At 38, Brett Dennen probably doesn't need to be told how boyish he looks and sounds.
With his thick shock of red hair, youthful features and tenor voice, yes, he could easily pass for a decade, or more, younger.
But once the soulful music starts pouring forth, his seasoned maturity as a singer-songwriter is established, quelling all premature assumptions of callow youth.
Dennen, making his downstate debut in a Castle Theatre concert at 8 p.m. Tuesday (also with Aussie singer-songwriter Dean Williams), is in the midst of his "Let's ... Tour," timed to the mid-February release of his EP of the same name.
The closest he remembers coming our way before was after a Chicago date several years back when a buddy "invited me down" to visit. It was about two hours south ... but I don't think it was Bloomington ..."
Dwight? Pontiac? Chenoa?
He's not sure, but he's more than happy to be staking out some new territory along those lines.
"Let's ..." is a title that urges the listener to join in with Dennen on the activity of his or her choice ... be it having a good time or simply communing on a kindred wavelength.
"For me, it's more like an invitation to do something, anything, together."
He calls it the "first half of a whole album," referencing a second EP that will come later this year.
Instead of two halves to make a whole, why not just issue a one dozen song album and be done with it?
"I wanted to do a prolonged tour that would allow me to get to some of the smaller places like Bloomington, and not just play the major markets," says Dennen.
By breaking the album release in two EP halves, he'd be able to sustain the excitement of the tour with two servings of new music. "The record label was cool with it, and the two halves will be released as a whole album eventually," he promises.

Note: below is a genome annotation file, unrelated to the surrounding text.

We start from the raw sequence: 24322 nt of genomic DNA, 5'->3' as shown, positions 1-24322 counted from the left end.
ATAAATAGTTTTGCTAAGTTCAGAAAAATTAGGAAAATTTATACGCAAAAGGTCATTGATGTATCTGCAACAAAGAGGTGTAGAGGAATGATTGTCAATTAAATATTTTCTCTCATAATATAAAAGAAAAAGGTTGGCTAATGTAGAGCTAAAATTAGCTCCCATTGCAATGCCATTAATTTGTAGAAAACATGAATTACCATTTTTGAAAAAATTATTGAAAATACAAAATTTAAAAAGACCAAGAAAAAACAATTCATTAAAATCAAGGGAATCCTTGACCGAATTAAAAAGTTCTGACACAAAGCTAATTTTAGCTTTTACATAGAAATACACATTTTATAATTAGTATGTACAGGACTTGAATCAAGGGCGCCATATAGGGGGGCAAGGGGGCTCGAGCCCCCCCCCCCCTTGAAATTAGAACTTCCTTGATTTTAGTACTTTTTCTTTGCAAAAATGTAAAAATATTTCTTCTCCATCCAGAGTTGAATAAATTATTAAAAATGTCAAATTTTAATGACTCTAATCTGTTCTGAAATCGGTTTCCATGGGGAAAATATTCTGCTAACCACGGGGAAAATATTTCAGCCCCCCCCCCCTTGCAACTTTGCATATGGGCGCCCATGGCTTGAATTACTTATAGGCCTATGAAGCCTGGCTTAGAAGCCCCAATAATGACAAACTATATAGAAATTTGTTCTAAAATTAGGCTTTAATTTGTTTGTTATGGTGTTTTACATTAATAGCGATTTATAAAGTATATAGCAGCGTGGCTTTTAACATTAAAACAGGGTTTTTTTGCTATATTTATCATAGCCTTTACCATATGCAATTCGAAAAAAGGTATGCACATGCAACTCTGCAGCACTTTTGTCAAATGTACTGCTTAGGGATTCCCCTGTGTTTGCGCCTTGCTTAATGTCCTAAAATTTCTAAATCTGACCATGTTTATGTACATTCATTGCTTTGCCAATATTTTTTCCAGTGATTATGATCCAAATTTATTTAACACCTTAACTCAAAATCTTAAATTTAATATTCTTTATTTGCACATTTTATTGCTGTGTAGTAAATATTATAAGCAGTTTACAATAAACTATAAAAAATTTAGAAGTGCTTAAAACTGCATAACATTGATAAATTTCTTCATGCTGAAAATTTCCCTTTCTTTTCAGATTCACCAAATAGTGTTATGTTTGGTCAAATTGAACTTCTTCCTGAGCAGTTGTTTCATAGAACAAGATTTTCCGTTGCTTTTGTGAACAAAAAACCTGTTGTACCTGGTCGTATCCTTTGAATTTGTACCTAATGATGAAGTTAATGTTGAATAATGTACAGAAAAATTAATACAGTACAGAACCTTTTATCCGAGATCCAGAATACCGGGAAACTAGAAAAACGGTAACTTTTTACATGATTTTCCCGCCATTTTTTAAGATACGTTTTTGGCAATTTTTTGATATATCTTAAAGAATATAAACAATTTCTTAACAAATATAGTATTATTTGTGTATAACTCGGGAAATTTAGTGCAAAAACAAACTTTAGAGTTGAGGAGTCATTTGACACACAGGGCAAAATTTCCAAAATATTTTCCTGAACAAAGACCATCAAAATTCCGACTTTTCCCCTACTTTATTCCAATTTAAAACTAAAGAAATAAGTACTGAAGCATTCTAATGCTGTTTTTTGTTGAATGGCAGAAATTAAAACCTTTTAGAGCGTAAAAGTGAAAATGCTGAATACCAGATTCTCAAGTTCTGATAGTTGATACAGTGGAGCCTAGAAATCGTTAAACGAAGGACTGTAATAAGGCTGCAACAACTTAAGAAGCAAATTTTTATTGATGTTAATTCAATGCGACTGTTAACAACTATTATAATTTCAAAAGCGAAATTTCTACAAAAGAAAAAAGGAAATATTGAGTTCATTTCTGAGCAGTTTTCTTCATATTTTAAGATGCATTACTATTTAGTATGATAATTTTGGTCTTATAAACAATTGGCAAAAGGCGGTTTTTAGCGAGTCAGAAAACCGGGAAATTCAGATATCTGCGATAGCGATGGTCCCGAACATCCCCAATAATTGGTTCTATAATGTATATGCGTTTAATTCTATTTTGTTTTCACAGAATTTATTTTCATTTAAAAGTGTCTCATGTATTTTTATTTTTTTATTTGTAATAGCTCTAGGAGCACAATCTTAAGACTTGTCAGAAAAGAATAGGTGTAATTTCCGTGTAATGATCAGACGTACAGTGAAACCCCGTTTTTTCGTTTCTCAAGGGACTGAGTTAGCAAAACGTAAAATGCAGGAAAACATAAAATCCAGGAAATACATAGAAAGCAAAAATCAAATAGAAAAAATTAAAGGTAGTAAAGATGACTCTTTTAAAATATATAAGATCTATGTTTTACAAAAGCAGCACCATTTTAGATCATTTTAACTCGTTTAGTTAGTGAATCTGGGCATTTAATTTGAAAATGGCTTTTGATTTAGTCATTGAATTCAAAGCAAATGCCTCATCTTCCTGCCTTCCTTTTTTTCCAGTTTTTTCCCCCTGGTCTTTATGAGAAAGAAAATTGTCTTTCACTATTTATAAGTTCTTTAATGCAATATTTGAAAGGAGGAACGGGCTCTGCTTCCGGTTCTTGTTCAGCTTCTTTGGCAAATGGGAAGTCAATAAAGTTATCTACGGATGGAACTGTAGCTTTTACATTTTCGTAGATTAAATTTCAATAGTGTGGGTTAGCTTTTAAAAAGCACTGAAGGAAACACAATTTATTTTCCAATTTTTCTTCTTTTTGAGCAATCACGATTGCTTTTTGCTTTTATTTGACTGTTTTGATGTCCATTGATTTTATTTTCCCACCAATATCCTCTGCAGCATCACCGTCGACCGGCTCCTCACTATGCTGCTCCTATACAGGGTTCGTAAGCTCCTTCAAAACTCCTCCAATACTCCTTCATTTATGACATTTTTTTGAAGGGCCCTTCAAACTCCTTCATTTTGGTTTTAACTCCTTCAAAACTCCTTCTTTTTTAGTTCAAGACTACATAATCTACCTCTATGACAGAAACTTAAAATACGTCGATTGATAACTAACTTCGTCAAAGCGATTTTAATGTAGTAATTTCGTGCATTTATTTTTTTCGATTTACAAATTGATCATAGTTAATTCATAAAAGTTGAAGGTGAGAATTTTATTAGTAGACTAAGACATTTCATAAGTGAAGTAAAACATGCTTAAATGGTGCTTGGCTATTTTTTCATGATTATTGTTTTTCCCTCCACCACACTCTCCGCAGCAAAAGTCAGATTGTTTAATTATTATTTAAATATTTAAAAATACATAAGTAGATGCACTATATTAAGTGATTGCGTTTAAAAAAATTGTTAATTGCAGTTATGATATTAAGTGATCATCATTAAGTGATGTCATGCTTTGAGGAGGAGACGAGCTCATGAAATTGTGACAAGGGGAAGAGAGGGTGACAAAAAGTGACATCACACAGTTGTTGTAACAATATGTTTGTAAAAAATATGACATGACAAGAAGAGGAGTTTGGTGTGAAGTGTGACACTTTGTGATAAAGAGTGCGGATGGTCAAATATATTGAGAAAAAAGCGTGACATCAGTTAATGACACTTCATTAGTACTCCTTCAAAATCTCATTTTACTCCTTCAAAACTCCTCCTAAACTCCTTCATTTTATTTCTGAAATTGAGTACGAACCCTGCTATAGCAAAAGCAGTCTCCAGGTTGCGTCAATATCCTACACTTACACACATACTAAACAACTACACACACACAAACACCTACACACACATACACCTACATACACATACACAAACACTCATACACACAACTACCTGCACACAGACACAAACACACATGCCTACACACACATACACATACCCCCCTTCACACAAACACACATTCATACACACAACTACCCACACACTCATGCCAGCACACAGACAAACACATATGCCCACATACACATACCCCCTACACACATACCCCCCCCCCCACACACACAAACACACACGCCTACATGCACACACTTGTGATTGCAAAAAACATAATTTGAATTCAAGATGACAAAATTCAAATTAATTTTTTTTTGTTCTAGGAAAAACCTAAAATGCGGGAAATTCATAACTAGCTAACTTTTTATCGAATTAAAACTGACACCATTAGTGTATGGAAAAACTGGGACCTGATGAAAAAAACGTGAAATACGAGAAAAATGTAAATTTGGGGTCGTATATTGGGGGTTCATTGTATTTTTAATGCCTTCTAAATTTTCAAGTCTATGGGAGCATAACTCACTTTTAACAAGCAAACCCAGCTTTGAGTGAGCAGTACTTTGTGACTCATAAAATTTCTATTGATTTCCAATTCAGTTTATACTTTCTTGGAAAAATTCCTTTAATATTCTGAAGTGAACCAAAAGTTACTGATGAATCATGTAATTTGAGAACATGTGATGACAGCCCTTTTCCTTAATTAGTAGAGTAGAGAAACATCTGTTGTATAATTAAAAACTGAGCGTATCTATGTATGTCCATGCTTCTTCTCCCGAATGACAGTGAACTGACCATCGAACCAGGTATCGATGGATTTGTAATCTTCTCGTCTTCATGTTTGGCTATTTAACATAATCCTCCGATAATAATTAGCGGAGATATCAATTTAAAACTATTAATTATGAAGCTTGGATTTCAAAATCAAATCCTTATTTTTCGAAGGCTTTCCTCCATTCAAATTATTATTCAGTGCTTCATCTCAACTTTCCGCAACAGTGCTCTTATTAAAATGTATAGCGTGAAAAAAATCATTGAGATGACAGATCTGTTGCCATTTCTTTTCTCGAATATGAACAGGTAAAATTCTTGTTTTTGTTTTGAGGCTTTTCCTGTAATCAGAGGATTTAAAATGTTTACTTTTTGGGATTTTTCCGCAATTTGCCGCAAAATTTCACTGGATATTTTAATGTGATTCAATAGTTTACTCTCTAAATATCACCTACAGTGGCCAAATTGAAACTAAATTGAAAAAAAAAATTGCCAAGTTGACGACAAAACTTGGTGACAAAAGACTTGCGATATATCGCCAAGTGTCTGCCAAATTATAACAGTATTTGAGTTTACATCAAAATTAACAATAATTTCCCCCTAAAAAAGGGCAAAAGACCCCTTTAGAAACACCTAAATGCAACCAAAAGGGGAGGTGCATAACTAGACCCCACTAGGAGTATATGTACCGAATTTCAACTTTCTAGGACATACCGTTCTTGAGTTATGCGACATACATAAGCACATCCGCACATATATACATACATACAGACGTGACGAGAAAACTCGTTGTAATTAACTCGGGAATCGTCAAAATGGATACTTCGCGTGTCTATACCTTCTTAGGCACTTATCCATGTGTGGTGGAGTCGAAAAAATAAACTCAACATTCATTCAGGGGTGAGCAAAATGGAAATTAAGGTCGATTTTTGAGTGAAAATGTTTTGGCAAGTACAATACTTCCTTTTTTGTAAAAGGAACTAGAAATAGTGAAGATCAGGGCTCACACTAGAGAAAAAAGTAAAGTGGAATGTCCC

Dennen, famously upbeat and pro-social-change, came of age in central California, where he was home-schooled and urged by his parents to indulge his natural music leanings.
His professional career began in 2004 with the release of his indie-produced self-titled debut album.
Withing a few more years, he'd attracted the interest of John Mayer, who invited Dennen to join his 2008 tour. That year, his song "Darlin' Do Not Fear" was added to the soundtrack of the award-winning indie film "Sherman's Way."
That usage set a precedent, with Dennen's music periodically turning up on TV and film soundtracks, including his "Comeback Kid (That's My Dog)" being selected as the theme song for NBC's "About a Boy," the series version of the hit movie that aired in 2014 and 2015. The series "Parenthood" has also tapped the Dennen catalog on multiple occasions.
Is he as upbeat as the usage of his music makes him out to be?
"Well, that's one side of my personality on stage because when I perform I prefer to make music that I prefer to be positive and fun ... I want the world to be a happier place, that's all. I'm not saying that I'm changing the world, but I have too little time to make people feel bad."
Despite all the bad karma presumed to be in the air these days, Dennen says the net effect has titled in in his favor.
"This is the perfect time because, now more than ever, people want to be around positivity. I think that this feelings of desperation, isolation and depression that people talk about come from a desire and longing to be included ... to belong to something and be part of a community."
Enter the healing power of music ... be it his or someone else's.
"I think I have a lot to be happy about, even though I've had my fair share of sad times, that's for sure, and I've written songs about them. But they never sound as good as the happy ones."